Would people now find a need for a real economy car? I think they would. I would.
      • 8 Months Ago
      Seems like this would make a decent range-extender if Ford were to do a plug-in serial-hybrid...

      But then I'm of the mind that GM has grossly overspecced the range extender in the Volt. A 500-650cc v-twin would have been plenty. Of course, they didn't have one of those handy in their parts bin.
      • 8 Months Ago
      I believe the words 'three' and 'cylinder' frighten a lot of people here in the States when used together to describe an engine. Make a 1.0L *four* cylinder and it's reception would be way better, nothing unusual about a 4 banger!

      Or I could be completely wrong.
        • 8 Months Ago
        Your experiances have never led you to the 3 cyclinder turbo Suzuki then it was a blast and you could continually crank the boost, the motor was incredibely light aswell which made the car a blast to drive. Even in a heavily boosted state it still returned awesome MPG.
        • 8 Months Ago
        Maybe because the typical US drive doesn't have history with a quality, properly-designed 3 cylinder engines. The only one I remember is the little-missed Chevy Sprint/Geo Metro 3 cylinder 1.0. A friend had an early Chevy Sprint with one (I did a tune up - cool distributor cap!). Great mileage, but utterly gutless in every other respect.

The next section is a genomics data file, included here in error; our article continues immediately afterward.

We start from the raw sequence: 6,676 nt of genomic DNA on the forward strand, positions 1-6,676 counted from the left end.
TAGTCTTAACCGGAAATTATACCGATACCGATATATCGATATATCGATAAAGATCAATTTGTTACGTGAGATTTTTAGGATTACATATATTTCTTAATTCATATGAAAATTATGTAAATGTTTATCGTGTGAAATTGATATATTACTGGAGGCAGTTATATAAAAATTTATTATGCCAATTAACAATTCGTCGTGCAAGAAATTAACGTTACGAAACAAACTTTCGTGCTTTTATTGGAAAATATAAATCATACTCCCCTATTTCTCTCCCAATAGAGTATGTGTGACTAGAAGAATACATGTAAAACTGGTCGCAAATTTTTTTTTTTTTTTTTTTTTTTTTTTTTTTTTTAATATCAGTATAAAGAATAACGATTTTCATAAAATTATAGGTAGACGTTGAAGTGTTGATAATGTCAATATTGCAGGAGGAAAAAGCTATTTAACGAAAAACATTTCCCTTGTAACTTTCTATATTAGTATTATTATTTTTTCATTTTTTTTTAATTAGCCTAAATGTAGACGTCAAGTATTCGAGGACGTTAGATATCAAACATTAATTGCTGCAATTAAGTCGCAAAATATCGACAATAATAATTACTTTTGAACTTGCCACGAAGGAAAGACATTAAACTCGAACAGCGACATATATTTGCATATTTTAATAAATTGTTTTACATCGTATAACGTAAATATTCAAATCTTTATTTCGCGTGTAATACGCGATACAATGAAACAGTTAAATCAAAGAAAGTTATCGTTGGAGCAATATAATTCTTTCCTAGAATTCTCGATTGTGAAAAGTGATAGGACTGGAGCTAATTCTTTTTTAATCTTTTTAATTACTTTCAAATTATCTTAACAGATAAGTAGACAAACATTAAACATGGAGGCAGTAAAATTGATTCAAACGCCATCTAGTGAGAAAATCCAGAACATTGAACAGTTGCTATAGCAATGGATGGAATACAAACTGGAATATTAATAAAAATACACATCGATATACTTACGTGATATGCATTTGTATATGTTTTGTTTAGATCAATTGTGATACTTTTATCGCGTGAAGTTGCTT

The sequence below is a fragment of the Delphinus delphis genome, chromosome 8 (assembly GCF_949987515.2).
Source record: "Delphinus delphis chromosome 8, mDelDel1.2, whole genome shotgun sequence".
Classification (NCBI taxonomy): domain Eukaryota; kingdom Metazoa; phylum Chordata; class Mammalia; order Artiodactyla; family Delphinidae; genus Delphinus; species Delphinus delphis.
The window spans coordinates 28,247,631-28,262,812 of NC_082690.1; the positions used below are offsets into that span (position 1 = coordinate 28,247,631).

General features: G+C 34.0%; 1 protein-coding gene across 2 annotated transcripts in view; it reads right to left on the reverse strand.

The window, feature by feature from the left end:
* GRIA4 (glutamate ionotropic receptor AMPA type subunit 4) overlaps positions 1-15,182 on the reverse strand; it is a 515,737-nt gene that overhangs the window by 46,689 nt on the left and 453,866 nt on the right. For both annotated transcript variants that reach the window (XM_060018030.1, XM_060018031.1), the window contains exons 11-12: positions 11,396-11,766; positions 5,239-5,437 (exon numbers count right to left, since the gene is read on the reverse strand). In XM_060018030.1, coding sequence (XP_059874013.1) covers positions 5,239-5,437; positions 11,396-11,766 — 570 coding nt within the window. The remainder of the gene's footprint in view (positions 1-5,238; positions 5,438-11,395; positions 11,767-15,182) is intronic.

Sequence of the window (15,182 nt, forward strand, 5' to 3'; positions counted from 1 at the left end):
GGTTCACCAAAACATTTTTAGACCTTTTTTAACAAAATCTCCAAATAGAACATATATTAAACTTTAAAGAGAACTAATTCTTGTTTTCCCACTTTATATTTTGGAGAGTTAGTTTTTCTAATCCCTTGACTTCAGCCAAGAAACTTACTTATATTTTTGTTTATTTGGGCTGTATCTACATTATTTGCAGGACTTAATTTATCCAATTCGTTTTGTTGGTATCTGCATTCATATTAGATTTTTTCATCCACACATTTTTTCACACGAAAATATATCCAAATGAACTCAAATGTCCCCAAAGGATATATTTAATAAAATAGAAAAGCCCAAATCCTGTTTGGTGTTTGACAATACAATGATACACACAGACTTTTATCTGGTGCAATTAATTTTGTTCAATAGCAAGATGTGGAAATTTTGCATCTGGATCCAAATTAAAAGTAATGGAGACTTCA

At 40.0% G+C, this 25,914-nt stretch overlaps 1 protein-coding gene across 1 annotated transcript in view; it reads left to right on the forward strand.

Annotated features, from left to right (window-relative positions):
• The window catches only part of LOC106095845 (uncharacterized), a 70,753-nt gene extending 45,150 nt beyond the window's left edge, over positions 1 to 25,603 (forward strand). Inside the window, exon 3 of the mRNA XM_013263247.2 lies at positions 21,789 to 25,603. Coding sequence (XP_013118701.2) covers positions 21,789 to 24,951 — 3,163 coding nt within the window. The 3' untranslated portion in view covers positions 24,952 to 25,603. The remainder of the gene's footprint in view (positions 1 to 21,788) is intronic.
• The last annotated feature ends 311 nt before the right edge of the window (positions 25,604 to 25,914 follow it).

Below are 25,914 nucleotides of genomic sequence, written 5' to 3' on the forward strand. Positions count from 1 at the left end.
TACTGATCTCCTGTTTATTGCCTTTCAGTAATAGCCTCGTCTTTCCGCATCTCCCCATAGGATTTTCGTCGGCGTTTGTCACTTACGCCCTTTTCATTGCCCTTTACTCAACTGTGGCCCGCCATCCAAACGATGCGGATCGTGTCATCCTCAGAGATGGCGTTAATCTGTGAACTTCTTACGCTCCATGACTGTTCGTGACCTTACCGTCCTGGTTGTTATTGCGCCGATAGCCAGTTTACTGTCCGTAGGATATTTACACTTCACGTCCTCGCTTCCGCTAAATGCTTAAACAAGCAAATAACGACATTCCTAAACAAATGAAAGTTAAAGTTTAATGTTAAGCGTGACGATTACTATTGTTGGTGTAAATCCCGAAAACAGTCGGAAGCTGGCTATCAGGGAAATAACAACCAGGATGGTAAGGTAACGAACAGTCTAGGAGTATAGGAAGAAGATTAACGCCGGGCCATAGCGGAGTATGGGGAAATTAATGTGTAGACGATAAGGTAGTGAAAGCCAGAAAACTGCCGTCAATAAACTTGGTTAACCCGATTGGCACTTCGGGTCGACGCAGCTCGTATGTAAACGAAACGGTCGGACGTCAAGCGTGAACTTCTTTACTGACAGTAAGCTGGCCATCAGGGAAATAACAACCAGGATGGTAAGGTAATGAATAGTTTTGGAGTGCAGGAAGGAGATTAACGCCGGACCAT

• 8 Months Ago
        With DI and turbo, it will put out as much power as an old engine twice the size and lots of low end torque will make it responsive in real world driving
        • 8 Months Ago
        FlappyPaddle -

        Yes, the same engine.

        Except... What is this "boost" of which you speak? :)

        Sorry, no turbo on this particular Sprint. Flooring it and stretching the tach range resulted in more noise - but little acceleration. Yeah, a few pounds of boost would have helped...
      • 8 Months Ago
      ~100hp would be perfect for a 50mpg Fiesta engine option.

      What a missed opportunity (& lack of imagination as to what oil prices are going to be doing over the next 5 years) by Ford Execs - for both a US based Ka and the engine.

      Earth to Ford execs, you could have the Fiesta getting close to Prius mileage, think that would be nice to have when gas is talking to $4 gallon next year and beyond?